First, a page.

“And the winepress was trampled outside the city, and blood came out of the winepress, up to the horses’ bridles (5 feet), for one thousand six hundred furlongs” (200 miles). ~Revelation 14:20
Most important: the power of God’s Word can change a human life from a lost and condemned sinner, to a redeemed Saint on their way to heaven for eternity:
“So faith comes from hearing, that is, hearing the Good News about Christ.” ~Romans 10:17
There are 12 step programs and many other programs of this word, that attempt to change human lives destroyed by sin. Only a new life by being born again by the Spirit of God, can truly change the human heart, and cleanse the mind and emotions from all the damage caused by sin and this world.
Every program of man in this world addresses only the physical side of man; the Word of God—through a new life in Christ—cleanses and changes the soul and Spirit of the person. These changes last for a lifetime. I was one of those who heard about Christ as an atheist, and with all of the severe problems I had in my life at that time, I was immediately set free and began a completely new life, the moment I turned from my sins and decided to trust in Jesus. That was 47 years ago. It has been a continuing study of the Bible for over four decades, that has kept me close to the Lord for all of this time.
The Importance Of Declaring The Power Of God’s Word
Of course the reason that such a great assault is made against this text, is that the entire Bible depends upon whether these words are from God, or are the words of men. The entire body of evidence in the Bible, defines all the texts as the words and inspiration of God, who gave these texts to men who had set themselves apart from this world for God.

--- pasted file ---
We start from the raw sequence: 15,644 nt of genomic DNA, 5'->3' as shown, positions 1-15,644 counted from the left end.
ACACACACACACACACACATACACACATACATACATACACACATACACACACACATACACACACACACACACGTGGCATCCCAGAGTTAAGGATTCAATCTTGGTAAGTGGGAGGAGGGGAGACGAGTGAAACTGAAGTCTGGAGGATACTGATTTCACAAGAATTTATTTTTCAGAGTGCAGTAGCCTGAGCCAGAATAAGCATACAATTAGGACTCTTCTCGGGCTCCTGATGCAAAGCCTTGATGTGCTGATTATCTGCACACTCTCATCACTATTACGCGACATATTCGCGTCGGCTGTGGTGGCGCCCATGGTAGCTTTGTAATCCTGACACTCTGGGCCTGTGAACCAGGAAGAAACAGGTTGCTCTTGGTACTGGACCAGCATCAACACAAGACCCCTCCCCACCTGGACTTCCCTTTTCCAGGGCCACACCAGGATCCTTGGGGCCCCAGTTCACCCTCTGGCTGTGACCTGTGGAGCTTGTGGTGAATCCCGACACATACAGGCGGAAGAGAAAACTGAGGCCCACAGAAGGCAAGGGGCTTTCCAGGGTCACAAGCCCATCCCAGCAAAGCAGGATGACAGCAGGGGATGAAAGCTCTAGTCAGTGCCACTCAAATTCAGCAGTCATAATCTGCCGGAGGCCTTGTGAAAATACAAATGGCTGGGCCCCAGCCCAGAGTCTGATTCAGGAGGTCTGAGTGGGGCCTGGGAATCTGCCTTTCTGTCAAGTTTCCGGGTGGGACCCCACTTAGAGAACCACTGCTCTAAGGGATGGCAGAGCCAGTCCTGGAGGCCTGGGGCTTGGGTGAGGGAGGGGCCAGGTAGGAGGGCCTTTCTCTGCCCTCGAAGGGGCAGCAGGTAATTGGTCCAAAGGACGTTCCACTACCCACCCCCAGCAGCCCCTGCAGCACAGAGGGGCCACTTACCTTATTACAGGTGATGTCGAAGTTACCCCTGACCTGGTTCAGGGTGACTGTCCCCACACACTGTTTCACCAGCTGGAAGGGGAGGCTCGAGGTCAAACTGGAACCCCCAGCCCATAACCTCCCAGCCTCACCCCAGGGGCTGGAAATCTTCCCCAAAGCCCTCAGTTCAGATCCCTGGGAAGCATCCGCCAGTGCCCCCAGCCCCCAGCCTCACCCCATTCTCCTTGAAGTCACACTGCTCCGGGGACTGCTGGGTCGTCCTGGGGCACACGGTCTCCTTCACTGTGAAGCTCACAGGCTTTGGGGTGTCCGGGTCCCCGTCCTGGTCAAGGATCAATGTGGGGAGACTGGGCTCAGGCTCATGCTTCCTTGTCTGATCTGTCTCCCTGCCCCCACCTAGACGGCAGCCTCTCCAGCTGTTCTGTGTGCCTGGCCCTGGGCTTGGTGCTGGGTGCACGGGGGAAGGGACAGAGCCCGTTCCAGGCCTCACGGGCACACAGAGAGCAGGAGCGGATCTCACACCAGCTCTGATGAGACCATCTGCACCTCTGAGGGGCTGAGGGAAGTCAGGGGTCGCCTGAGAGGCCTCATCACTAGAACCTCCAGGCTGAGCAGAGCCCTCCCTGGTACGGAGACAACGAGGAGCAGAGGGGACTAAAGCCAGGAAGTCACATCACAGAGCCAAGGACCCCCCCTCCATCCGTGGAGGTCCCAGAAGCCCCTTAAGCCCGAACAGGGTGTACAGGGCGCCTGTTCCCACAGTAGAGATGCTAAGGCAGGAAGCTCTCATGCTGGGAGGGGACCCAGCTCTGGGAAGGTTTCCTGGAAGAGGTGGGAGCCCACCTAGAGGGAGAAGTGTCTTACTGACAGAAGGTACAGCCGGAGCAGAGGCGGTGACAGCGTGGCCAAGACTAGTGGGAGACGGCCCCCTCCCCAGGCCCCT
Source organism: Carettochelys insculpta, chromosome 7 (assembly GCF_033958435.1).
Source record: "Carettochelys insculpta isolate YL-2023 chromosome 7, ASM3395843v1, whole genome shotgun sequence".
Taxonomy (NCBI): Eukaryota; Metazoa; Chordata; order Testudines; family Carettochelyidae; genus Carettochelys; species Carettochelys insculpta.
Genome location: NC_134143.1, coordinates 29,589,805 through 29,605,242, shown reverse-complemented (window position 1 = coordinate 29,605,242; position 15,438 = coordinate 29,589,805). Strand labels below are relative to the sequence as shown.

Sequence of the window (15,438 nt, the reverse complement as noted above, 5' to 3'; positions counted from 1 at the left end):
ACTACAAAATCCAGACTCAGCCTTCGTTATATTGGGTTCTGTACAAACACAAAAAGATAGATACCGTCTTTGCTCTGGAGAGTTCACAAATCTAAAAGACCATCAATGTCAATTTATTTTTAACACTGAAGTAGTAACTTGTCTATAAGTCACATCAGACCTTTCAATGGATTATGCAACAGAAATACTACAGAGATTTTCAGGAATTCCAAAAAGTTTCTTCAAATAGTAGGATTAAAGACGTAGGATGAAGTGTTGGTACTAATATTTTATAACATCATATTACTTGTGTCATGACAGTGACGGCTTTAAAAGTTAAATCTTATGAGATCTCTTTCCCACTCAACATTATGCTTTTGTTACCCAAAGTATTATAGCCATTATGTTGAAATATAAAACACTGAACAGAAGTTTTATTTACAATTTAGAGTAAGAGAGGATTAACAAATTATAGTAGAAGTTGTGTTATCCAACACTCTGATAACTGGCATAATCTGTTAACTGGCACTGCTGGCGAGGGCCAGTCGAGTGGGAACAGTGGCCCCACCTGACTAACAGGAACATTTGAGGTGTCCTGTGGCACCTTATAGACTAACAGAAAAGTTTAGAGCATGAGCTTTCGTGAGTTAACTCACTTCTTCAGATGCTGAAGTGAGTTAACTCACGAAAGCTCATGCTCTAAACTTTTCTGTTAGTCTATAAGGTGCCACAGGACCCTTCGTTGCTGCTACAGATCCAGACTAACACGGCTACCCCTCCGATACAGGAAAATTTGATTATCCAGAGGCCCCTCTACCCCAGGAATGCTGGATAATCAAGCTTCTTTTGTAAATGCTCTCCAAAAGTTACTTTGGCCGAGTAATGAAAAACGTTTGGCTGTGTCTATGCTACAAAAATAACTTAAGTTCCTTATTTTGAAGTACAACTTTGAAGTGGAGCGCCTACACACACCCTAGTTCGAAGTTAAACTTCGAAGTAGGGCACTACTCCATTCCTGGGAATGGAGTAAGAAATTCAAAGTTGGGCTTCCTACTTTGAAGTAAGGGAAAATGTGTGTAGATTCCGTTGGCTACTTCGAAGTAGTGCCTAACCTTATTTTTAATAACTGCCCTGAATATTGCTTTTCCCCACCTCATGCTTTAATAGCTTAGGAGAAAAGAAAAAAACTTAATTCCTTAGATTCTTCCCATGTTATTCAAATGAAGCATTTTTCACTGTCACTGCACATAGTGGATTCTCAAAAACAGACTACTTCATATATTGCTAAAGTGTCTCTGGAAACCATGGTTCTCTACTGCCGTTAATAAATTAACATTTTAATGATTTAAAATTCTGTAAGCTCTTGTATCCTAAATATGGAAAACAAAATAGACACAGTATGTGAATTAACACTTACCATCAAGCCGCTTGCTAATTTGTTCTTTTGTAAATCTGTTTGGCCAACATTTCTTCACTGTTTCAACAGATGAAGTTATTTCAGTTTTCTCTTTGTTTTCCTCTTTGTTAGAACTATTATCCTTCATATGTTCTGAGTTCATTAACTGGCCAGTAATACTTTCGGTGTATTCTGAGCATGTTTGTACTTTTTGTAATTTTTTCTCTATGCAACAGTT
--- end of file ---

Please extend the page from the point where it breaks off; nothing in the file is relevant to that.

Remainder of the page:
Even people who do not believe the Bible is the Word of God, give it a special place. Atheists write commentary about the Bible even though they say the don’t believe it. Why do people oppose a book of two-thousand year old texts, asserting that it is not true? Without realizing, these persons know deep in their heart that the words of the Bible are from a source that is somehow linked to their own existence.
See also: Biblical Inerrancy: Is The Bible Accurate And Trustworthy?
Paul Defined The Gospels, and All of the New Testament, as Scripture, Equal in Authority to the Old Testament Scriptures
Paul confirms that what the men who saw and heard Jesus, wrote, including what he wrote in his 14 letters, is also the “Word of God.”
“Therefore, we never stop thanking God that when you received his message from us, you didn’t think of our words as mere human ideas. You accepted what we said as the very word of God—which, of course, it is. And this word continues to work in you who believe.” ~1 Thessalonians 2:13
Peter confirms that everything written in the Bible, was “Inspired” by God, breathed by the Holy Spirit:
“Above all, you must realize that no prophecy in Scripture ever came from the prophet’s own understanding, or from human initiative. No, those prophets were moved by the Holy Spirit, and they spoke from God.” ~2 Peter 1:20-21
- Scripture Is The Only Authority In All Matters Concerning Christianity
- Can We Prove The Bible, By The Bible?
Understanding that some did not understand my exegesis of 2 Timothy 3:16, the following notes may be of some help.
The first question we must ask is whether γραφή is descriptive with other texts or was it intended in a shared meaning with other scriptures? Did Paul intend that πᾶσα should mean “every” or “all”?
I discussed previously whether θεόπνευστος is active or passive. Was it the intent to cause θεόπνευστος to function as an attributive adjective, such as “God-breathed scripture? The question for many is where should the verb be placed; after γραφή, the scripture is God-breathed, or should the verb be located after θεόπνευστος, God-breathed scripture?
In deciding this outcome, we are linked to whether καί is a conjunction between θεόπνευστος and ὠφέλιμος, or is it an adjunctive adverb? In the first century, γραφή was in use in KG for any part of writing. In the texts of the New Testament we find it only in use to describe the scriptures.
In examination of the complete context for which Paul is writing to Timothy, this would be the correct defining principle for us seeking to correctly define the texts.
This in parallel with 2 Peter 1: 20, that “no prophecy of scripture…,” means all scripture in the New Testament, which Paul is writing a majority. This is observed in 1 Peter 2:6 where this contains scripture, περιέχει ἐν γραφή. Luke also makes use of this in Acts 8:32.